Recognizing and treating truncal lesions important in acne patient management

August 11, 2006

Speaking at the American Academy of Dermatology Summer Meeting in July in San Diego, James Q. Del Rosso, DO, advised physicians not to overlook the possibility of truncal involvement in patients who come in for treatment of facial acne vulgaris.

Speaking at the American Academy of Dermatology Summer Meeting in July in San Diego, James Q. Del Rosso, DO, advised physicians not to overlook the possibility of truncal involvement in patients who come in for treatment of facial acne vulgaris.

"There is a conspicuous absence of published literature on the epidemiology, grading, and treatment of truncal acne vulgaris, and acne patients who present with a chief complaint of facial disease may not even mention truncal lesions if they are not directly asked," explained Dr. Del Rosso, clinical assistant professor of dermatology, University of Nevada School of Medicine. "Nevertheless, most patients are interested in treatment for truncal acne, and providing effective intervention is important because these lesions can lead to follicular macular atrophic scarring for which there is no good therapy."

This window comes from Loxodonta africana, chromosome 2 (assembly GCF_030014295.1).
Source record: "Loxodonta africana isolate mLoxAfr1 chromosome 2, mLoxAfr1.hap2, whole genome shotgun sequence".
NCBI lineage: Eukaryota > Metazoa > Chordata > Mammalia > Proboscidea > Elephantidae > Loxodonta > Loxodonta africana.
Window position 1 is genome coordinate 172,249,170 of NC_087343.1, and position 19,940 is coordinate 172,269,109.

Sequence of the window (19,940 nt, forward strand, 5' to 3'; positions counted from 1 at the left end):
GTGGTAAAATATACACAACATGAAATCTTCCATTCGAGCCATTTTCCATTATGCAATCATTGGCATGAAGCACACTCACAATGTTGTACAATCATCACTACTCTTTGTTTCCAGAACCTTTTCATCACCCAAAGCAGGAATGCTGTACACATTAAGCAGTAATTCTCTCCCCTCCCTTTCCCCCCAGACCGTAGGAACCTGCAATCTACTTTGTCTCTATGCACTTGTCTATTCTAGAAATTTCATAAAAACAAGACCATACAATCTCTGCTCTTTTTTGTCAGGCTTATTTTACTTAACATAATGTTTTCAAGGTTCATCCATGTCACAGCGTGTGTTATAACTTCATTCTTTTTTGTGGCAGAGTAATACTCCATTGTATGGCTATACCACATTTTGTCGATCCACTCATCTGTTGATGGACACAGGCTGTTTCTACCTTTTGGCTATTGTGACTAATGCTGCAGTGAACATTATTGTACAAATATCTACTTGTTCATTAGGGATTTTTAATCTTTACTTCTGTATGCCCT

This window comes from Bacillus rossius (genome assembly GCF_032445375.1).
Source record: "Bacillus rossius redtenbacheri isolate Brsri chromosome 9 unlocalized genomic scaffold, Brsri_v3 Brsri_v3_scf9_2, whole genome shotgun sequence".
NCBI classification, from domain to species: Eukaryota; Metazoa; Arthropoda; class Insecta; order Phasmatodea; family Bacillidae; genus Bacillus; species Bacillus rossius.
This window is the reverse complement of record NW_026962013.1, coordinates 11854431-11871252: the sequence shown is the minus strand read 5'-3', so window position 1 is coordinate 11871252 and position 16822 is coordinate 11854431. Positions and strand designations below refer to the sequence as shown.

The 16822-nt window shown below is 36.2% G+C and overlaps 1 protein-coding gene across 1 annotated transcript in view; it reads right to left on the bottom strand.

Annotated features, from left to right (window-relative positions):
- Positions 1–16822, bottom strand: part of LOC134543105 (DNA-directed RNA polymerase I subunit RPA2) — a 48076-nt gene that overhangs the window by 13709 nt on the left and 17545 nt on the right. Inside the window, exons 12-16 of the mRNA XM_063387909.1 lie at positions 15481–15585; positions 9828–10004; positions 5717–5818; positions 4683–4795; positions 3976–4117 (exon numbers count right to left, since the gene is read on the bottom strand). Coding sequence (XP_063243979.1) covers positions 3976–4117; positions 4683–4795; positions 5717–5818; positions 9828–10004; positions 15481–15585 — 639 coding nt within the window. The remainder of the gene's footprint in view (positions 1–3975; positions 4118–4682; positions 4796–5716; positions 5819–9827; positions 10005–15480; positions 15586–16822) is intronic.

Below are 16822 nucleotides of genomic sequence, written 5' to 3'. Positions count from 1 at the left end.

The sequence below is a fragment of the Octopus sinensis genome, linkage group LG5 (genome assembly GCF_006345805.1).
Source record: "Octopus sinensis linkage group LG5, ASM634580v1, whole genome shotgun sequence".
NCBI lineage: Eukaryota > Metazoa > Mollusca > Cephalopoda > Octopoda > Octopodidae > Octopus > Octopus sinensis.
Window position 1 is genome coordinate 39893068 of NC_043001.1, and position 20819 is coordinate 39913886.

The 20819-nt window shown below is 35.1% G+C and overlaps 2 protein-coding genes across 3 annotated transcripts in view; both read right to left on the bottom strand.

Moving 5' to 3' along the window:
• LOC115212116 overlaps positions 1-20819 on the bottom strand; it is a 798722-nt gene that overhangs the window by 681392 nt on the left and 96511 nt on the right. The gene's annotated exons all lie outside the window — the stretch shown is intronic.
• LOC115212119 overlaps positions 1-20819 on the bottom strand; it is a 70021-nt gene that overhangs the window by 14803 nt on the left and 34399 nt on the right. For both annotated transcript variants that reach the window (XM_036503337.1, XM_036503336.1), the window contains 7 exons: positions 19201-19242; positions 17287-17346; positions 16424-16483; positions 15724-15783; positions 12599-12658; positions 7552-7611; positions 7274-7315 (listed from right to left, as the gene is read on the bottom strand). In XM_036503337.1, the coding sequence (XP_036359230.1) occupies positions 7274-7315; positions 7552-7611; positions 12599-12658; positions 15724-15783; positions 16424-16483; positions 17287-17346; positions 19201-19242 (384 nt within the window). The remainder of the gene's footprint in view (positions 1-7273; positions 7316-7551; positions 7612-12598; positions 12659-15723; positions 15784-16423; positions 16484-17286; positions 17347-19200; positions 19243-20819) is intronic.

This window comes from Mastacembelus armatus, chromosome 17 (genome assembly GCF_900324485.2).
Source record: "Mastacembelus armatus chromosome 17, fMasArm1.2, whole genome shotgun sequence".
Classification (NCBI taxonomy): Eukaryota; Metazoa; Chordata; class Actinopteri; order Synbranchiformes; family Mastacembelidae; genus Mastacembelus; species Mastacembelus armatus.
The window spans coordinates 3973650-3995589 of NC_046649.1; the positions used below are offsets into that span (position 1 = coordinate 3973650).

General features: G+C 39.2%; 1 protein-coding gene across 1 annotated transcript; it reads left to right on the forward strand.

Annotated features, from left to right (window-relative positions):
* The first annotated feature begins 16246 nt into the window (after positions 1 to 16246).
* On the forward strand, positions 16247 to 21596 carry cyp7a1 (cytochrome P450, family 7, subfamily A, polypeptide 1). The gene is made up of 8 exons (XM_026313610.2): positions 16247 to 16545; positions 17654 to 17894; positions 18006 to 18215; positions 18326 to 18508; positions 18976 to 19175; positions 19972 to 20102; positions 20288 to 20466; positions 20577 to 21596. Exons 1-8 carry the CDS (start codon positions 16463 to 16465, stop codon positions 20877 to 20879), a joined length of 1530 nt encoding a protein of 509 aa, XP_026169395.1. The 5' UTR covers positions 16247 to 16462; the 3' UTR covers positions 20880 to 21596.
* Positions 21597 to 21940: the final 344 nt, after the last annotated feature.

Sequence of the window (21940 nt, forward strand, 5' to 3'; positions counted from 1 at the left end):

The need to apply topical medication to a large body surface area poses one challenge in treating truncal acne. To enable diffuse and confluent coverage, Dr. Del Rosso recommends that you instruct patients to apply the medication in multiple "fingertip units" over the entire affected region and then spread the dots over the skin to achieve diffuse and confluent coverage.

If you are prescribing topical clindamycin, the need for widespread application may also raise safety concerns relating to the risk of pseudomembranous colitis. Results of a clinical trial, however, in which patients applied topical products containing 1% clindamycin phosphate to the face and other body sites in a regimen of 4 g/d for five days, demonstrated that plasma concentrations of the drug were negligible.

"Regardless of whether patients applied a foam or gel formulation, the level of clindamycin in plasma was only about 2 ng/mL. In contrast, the concentration achieved after ingestion of a 150-mg oral dose ranges from 2,000 to3,000 ng/mL."